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Mount Caubvick is Canada’s Highest Peak East of Rockies

The remote mountain stands on the border of Quebec and Labrador and is rarely climbed

The highest mountain in eastern continental Canada at 1,652 metres has had two names: Mont D’Iberville and Mount Caubvick. It rises directly on the border of Labrador and Quebec in the Selamiut Range of the Torngat Mountains.

There are three active glaciers on the north side and the summit has a number of knife-edge ridges leading to it: The Minaret ridge, The Koroc ridge, and the North Ridge. The first ascent was by American climbers Michael Adler and Christopher Goetze in 1973. The first Canadian party to climb it was Ray Chipeniuk, Ron Parker, and Erik Sheer in 1978.

The first name was given in 1971 by the Commission de toponymie du Québec for Pierre Le Moyne d’Iberville. D’Iberville led many expeditions in North America, including a destructive rampage in St. John’s and the Avalon Peninsula of Newfoundland in 1696 and 1697.

In 1981, the Newfoundland Geographical Names Board decided that the peak should be assigned a name more suitable to that region’s history. Caubvick, who was an Inuk from Labrador, and the wife of one of George Cartwright’s Inuit friends. Her name comes from the Inuktitut word for “wolverine” which is kapvik.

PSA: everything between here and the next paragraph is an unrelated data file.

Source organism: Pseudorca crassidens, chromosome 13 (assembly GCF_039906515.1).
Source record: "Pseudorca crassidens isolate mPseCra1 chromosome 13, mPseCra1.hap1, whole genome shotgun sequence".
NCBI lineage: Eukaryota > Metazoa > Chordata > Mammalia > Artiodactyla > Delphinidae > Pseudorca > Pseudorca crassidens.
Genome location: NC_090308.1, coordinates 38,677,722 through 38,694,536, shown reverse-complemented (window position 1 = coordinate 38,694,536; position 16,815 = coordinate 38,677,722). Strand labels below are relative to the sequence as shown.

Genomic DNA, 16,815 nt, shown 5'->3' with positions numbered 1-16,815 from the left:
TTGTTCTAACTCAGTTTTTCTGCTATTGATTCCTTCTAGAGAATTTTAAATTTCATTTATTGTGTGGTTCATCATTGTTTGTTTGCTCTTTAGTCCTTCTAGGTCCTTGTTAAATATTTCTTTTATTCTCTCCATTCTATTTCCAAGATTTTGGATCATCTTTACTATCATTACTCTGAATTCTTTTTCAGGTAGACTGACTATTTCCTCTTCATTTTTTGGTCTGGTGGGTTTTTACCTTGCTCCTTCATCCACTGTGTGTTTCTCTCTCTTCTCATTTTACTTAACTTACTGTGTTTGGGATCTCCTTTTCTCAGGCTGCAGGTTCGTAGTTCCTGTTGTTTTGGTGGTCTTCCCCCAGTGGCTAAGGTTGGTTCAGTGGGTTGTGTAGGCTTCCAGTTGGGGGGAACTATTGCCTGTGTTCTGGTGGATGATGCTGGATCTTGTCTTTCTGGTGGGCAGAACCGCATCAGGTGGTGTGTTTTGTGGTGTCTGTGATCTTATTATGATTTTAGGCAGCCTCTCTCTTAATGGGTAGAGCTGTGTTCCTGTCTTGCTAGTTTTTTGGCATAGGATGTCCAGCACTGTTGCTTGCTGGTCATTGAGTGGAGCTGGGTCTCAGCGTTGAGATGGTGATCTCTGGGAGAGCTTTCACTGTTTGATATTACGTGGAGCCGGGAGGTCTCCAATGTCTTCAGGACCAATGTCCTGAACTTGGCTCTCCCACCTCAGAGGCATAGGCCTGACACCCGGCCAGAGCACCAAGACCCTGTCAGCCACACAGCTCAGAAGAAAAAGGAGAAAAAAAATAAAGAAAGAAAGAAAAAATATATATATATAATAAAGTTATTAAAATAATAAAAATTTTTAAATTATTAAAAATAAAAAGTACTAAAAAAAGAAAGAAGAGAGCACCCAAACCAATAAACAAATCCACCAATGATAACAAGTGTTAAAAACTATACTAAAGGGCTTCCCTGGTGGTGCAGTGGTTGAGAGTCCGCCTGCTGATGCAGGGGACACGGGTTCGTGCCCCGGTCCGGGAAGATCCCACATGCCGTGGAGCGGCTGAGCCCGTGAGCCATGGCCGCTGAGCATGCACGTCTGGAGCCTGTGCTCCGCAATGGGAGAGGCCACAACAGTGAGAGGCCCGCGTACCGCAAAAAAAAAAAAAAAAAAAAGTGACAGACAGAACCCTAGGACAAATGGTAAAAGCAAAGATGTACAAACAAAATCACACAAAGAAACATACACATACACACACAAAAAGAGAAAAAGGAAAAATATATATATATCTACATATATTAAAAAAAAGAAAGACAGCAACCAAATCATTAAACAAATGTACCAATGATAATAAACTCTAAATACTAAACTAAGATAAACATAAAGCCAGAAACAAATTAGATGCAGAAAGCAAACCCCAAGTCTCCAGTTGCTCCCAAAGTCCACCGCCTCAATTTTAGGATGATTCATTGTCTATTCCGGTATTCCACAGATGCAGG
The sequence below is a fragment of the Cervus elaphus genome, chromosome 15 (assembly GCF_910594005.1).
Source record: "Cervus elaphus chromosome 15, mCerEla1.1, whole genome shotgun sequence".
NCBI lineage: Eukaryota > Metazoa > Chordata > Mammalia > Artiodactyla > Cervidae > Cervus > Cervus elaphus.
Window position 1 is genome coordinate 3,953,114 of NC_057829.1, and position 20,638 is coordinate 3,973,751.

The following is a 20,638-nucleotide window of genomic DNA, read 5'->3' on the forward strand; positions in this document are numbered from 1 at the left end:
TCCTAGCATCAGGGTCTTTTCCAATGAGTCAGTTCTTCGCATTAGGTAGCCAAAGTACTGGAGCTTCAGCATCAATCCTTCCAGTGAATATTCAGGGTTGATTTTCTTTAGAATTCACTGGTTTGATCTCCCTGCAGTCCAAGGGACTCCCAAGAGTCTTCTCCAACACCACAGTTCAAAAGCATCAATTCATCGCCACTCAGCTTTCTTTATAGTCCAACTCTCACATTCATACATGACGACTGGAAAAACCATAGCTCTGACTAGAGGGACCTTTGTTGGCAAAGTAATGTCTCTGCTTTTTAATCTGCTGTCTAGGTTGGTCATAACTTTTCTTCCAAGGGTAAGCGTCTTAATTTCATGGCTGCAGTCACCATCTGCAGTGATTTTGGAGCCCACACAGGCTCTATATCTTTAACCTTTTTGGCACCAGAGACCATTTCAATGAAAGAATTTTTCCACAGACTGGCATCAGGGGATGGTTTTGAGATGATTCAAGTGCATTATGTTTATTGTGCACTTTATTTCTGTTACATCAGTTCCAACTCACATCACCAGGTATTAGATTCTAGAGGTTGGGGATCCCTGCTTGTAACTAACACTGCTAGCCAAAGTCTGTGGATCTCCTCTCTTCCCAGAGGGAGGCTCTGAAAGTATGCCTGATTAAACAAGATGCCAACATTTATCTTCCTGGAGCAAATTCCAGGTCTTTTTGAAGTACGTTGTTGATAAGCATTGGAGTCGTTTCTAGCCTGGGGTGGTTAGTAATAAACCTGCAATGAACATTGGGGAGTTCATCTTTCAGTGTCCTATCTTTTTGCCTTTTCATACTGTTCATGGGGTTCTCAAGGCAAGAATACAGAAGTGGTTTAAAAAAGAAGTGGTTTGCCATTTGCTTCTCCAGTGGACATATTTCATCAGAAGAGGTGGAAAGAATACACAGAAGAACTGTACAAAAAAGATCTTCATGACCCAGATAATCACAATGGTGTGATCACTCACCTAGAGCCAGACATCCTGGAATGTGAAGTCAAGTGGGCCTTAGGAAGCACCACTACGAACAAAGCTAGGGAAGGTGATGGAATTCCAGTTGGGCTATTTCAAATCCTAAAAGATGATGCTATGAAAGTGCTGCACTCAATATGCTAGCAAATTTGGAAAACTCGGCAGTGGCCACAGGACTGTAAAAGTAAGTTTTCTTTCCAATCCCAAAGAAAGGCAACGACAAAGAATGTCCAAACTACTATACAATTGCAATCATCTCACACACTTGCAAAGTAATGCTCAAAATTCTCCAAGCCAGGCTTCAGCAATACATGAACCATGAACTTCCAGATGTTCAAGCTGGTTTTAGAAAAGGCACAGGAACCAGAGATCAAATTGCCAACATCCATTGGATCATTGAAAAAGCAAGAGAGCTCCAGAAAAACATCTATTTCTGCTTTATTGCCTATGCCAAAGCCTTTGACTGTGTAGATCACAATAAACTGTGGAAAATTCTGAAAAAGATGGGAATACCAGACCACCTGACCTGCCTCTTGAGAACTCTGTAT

In 1773, George Cartwright took Attuiock and Tooklavina and their wives, including Caubvick, to England where they met with the king, members of the Royal Society and James Boswell. The Inuit all got smallpox in England. Caubvick was the only survivor of the group and unknowingly passed on the disease to people in Canada.

In August 2003, two climbers from Ontario died during their descent from the summit. A search was initiated in late August when they failed to meet a plane at a pre-arranged location. The approaching winter weather forced an early end to the search in 2003. In August 2004, their bodies were discovered high on the mountain. The most plausible scenario appears to be that one of the climbers became injured and was unable to continue the descent. The other climber made an attempt to seek help, taking an alternate route down and apparently fell about 50 metres down a headwall.

Read a trip report about an expedition to the summit from back in 2019 here.